Pass or Fail?


We all like feedback.  Even when we fear it’s not good.  We generally want to know where we stand.

I’m sure it’s no surprise that I was a studious kid.  I wanted to achieve the best I possibly could, so as the teacher passed out graded assignments I eagerly awaited that circled letter at the top of my paper.

That part of me that longs for approval hasn’t changed much.  I want to know how I’m doing.  I want to know if I’m measuring up.

As I leader, I believe I have a responsibility to give our staff “a grade”.  No, not an A, B or C grade.  Frankly a grade is really the easy way out.  A grade represents feedback and feedback is all about communication.

I firmly believe that one of the most critical components to being an effective staff leader is creating communication with your team.

And while I believe this is critical to my success as a leader, it doesn’t mean that I naturally do it well.  Oftentimes I find that in my haste and busyness I haven’t given the clear direction that  I think I have and I certainly don’t rush into conversations where I need to give construction criticism.

But whether I always like it or not, I’m not helping myself, our staff, or our organization if I’m not committed to providing our team these two key things:

  1. Clear direction
  2. Candid feedback

Most organizations have a system, or at least a form, for performance reviews.  I’ve seen all kinds of different reviews.  I’ve been graded, dictated, manipulated and persuaded in performance reviews.  I’ve worked in organizations that had no written plans at all and then I’ve been in organizations where the system was so formalized and structured it didn’t allow for relationship or conversation of any kind.

While I by no means think that our system at Cross Point is perfect.  I do believe that we’ve created a process that encourages conversation – and conversation is the key wordWithout conversation, performance plans become  rigid, passionless rules that lack motivation and buy-in from your team. Creating conversation is critical to a successful performance plan system.

Here’s a quick step-by-step guide to our performance plan process at Cross Point:

Step 1: The manager writes a vision for the employee for the upcoming year.  The manager shares what he sees as the employees strengths and shares how he feels the employee can uniquely contribute this upcoming year.  This is a motivation piece that doesn’t include “needs improvement” statements or a list of expectations.  While this is a written piece, it is communicated in a one-on-one meeting and is used to generate a conversation about what the employee’s key objectives could be for the next year.  This should be a brainstorming/dreaming session between manager and employee.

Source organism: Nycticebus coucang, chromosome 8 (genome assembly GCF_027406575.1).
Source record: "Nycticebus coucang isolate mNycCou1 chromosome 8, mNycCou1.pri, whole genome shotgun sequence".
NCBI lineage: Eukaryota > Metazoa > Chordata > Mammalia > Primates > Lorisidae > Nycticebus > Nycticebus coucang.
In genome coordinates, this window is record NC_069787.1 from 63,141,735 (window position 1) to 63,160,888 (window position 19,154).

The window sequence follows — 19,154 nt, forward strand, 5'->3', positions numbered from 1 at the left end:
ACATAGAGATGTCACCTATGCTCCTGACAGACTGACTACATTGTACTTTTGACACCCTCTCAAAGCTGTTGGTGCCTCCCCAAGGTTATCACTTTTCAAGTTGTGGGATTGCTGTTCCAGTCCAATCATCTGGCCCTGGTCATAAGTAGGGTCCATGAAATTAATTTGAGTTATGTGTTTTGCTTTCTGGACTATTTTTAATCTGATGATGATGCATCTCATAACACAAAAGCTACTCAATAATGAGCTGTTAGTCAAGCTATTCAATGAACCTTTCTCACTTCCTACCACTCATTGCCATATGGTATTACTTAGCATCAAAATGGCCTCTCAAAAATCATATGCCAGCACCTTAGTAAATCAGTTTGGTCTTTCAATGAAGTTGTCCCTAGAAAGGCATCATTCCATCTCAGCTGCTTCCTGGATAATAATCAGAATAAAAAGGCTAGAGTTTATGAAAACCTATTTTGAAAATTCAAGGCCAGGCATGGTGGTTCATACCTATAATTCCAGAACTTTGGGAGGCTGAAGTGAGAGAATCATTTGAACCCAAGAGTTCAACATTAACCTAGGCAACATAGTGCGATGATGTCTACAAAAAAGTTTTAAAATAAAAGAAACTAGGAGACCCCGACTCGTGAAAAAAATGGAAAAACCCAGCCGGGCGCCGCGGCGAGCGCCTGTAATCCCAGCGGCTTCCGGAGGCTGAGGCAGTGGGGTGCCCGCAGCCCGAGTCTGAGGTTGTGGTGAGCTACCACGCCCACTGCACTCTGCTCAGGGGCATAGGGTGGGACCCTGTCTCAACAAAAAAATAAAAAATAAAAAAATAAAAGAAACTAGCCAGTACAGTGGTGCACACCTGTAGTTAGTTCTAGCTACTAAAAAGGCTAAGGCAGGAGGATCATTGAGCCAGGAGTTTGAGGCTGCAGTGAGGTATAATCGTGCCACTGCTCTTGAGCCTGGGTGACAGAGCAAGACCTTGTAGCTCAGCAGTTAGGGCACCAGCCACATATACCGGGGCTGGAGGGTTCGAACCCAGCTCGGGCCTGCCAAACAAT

Step2: The employee writes a first draft of 5-8 performance objectives and 2-3 development objectives. Performance Objectives are specific, job-related objectives or key accomplishments that represent the most critical things the employee can contribute to the organization in the upcoming year.  Development Objectives are specific, personal goals for the employee.  These are goals that are connected to their job but have more to do with their personal growth and development; ie. leadership skills, technical training, communication skills, etc.

Step 3: The manager reviews the objectives the employee has written measuring them against key criteria:

  • Do these goals meet the SMART criteria – Specific, Measurable, Action-oriented, Results-driven, Time-sensitive.  Basically, will you be able to clearly state whether the objective has been met or not at the end of the year?
  • Do these goals align with our overall goals and direction as an organization and a ministry department for the upcoming year?
  • Do we have the budget to support these goals?
  • Can I as their manager adequately help them achieve these goals?

Step 4: The manager and employee meet back together to discuss and finalize the performance plan.

Step 5: The employee begins working the plan

Step 6: Every 3 months the manager instigates a meeting with the employee to discuss progress.  At the manager’s discretion adjustments can be made in the plan in the event that circumstances indicate a change in direction or timing.

Step 7: At the end of the performance plan year, the employee and the manager each individually write a summary of each objective.  Then they meet together to compare notes, discuss any discrepancies and wrap-up the plan for that year.

This system is by no means perfect, but it does create the conversations that are so critical to providing clear direction and candid feedback.

Remember, leadership is rarely black & white.  It’s not as easy as scribbling an “A” or “F”.  Leading through “the grey” in performance assessments requires the tough work of communication, but I promise you it’s worth it!

How about you?  What systems or processes does your team have for effective performance reviews?

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  • Ron Edmondson October 6, 2009  

    I love it! I wrote about SMART goals recently. Its a great way to measure results. As churches we consistently battle the mindset that what we do cannot be easily measured.

    Do you have a like-minded friend looking for a job? I could use a Jenni!